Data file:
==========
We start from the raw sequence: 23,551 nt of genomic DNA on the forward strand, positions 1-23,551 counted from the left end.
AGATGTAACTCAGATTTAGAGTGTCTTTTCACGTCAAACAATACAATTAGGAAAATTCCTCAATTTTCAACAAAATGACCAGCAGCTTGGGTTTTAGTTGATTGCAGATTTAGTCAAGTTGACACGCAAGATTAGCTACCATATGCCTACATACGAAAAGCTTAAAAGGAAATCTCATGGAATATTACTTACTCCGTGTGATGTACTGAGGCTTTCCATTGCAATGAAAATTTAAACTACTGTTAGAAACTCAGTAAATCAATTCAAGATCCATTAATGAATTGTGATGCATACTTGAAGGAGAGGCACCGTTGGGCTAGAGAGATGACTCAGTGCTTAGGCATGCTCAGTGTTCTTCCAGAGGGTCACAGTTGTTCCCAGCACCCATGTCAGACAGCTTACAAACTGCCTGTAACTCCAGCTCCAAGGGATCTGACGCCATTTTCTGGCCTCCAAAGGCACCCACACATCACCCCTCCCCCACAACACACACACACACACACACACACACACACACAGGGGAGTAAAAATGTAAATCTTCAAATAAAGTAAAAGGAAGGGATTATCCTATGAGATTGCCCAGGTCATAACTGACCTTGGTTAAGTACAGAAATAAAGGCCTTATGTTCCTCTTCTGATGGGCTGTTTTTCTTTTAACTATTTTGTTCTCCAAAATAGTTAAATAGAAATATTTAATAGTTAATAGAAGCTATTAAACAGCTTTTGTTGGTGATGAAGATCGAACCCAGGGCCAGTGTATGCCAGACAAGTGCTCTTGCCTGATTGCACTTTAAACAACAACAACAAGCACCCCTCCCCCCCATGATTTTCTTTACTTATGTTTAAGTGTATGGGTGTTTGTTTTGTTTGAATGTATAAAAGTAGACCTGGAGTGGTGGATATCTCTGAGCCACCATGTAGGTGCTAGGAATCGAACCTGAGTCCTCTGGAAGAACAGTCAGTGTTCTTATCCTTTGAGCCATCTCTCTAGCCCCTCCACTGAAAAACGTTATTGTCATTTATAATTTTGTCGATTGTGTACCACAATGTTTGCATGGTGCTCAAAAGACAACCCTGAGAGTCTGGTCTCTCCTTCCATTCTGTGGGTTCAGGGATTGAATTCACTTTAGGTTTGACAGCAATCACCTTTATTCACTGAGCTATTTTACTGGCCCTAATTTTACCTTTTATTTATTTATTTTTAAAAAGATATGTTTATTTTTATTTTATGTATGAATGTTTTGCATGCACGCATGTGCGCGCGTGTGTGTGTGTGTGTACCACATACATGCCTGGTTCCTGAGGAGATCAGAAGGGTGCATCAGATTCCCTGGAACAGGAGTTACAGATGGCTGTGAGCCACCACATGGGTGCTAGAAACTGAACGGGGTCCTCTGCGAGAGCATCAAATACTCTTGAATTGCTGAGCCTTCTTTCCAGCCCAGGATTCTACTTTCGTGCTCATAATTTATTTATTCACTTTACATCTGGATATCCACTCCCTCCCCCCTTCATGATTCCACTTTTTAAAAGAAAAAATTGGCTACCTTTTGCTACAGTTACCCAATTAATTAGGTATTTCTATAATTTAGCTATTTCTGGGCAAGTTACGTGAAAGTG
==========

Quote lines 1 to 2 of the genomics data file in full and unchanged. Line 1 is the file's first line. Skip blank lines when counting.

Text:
We start from the raw sequence: 23,551 nt of genomic DNA on the forward strand, positions 1-23,551 counted from the left end.
AGATGTAACTCAGATTTAGAGTGTCTTTTCACGTCAAACAATACAATTAGGAAAATTCCTCAATTTTCAACAAAATGACCAGCAGCTTGGGTTTTAGTTGATTGCAGATTTAGTCAAGTTGACACGCAAGATTAGCTACCATATGCCTACATACGAAAAGCTTAAAAGGAAATCTCATGGAATATTACTTACTCCGTGTGATGTACTGAGGCTTTCCATTGCAATGAAAATTTAAACTACTGTTAGAAACTCAGTAAATCAATTCAAGATCCATTAATGAATTGTGATGCATACTTGAAGGAGAGGCACCGTTGGGCTAGAGAGATGACTCAGTGCTTAGGCATGCTCAGTGTTCTTCCAGAGGGTCACAGTTGTTCCCAGCACCCATGTCAGACAGCTTACAAACTGCCTGTAACTCCAGCTCCAAGGGATCTGACGCCATTTTCTGGCCTCCAAAGGCACCCACACATCACCCCTCCCCCACAACACACACACACACACACACACACACACACACAGGGGAGTAAAAATGTAAATCTTCAAATAAAGTAAAAGGAAGGGATTATCCTATGAGATTGCCCAGGTCATAACTGACCTTGGTTAAGTACAGAAATAAAGGCCTTATGTTCCTCTTCTGATGGGCTGTTTTTCTTTTAACTATTTTGTTCTCCAAAATAGTTAAATAGAAATATTTAATAGTTAATAGAAGCTATTAAACAGCTTTTGTTGGTGATGAAGATCGAACCCAGGGCCAGTGTATGCCAGACAAGTGCTCTTGCCTGATTGCACTTTAAACAACAACAACAAGCACCCCTCCCCCCCATGATTTTCTTTACTTATGTTTAAGTGTATGGGTGTTTGTTTTGTTTGAATGTATAAAAGTAGACCTGGAGTGGTGGATATCTCTGAGCCACCATGTAGGTGCTAGGAATCGAACCTGAGTCCTCTGGAAGAACAGTCAGTGTTCTTATCCTTTGAGCCATCTCTCTAGCCCCTCCACTGAAAAACGTTATTGTCATTTATAATTTTGTCGATTGTGTACCACAATGTTTGCATGGTGCTCAAAAGACAACCCTGAGAGTCTGGTCTCTCCTTCCATTCTGTGGGTTCAGGGATTGAATTCACTTTAGGTTTGACAGCAATCACCTTTATTCACTGAGCTATTTTACTGGCCCTAATTTTACCTTTTATTTATTTATTTTTAAAAAGATATGTTTATTTTTATTTTATGTATGAATGTTTTGCATGCACGCATGTGCGCGCGTGTGTGTGTGTGTGTACCACATACATGCCTGGTTCCTGAGGAGATCAGAAGGGTGCATCAGATTCCCTGGAACAGGAGTTACAGATGGCTGTGAGCCACCACATGGGTGCTAGAAACTGAACGGGGTCCTCTGCGAGAGCATCAAATACTCTTGAATTGCTGAGCCTTCTTTCCAGCCCAGGATTCTACTTTCGTGCTCATAATTTATTTATTCACTTTACATCTGGATATCCACTCCCTCCCCCCTTCATGATTCCACTTTTTAAAAGAAAAAATTGGCTACCTTTTGCTACAGTTACCCAATTAATTAGGTATTTCTATAATTTAGCTATTTCTGGGCAAGTTACGTGAAAGTG